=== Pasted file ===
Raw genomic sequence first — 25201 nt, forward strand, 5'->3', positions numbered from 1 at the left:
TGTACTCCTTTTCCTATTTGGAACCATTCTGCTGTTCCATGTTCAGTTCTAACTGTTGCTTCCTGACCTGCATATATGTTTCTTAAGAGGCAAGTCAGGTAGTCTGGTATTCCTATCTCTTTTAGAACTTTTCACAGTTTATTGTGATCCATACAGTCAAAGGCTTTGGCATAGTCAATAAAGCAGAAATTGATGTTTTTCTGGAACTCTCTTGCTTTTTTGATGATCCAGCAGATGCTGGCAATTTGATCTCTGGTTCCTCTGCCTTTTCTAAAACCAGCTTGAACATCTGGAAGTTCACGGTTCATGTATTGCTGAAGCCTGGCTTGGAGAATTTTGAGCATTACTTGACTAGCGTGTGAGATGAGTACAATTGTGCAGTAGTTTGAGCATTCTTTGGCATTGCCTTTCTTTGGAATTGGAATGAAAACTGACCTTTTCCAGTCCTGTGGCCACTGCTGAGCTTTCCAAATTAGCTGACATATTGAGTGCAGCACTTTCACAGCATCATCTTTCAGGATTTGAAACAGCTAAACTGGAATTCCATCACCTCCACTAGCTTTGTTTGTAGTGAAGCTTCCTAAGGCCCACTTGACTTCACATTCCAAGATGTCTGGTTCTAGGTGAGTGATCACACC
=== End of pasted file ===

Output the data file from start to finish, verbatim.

Raw genomic sequence first — 25201 nt, forward strand, 5'->3', positions numbered from 1 at the left:
TGTACTCCTTTTCCTATTTGGAACCATTCTGCTGTTCCATGTTCAGTTCTAACTGTTGCTTCCTGACCTGCATATATGTTTCTTAAGAGGCAAGTCAGGTAGTCTGGTATTCCTATCTCTTTTAGAACTTTTCACAGTTTATTGTGATCCATACAGTCAAAGGCTTTGGCATAGTCAATAAAGCAGAAATTGATGTTTTTCTGGAACTCTCTTGCTTTTTTGATGATCCAGCAGATGCTGGCAATTTGATCTCTGGTTCCTCTGCCTTTTCTAAAACCAGCTTGAACATCTGGAAGTTCACGGTTCATGTATTGCTGAAGCCTGGCTTGGAGAATTTTGAGCATTACTTGACTAGCGTGTGAGATGAGTACAATTGTGCAGTAGTTTGAGCATTCTTTGGCATTGCCTTTCTTTGGAATTGGAATGAAAACTGACCTTTTCCAGTCCTGTGGCCACTGCTGAGCTTTCCAAATTAGCTGACATATTGAGTGCAGCACTTTCACAGCATCATCTTTCAGGATTTGAAACAGCTAAACTGGAATTCCATCACCTCCACTAGCTTTGTTTGTAGTGAAGCTTCCTAAGGCCCACTTGACTTCACATTCCAAGATGTCTGGTTCTAGGTGAGTGATCACACC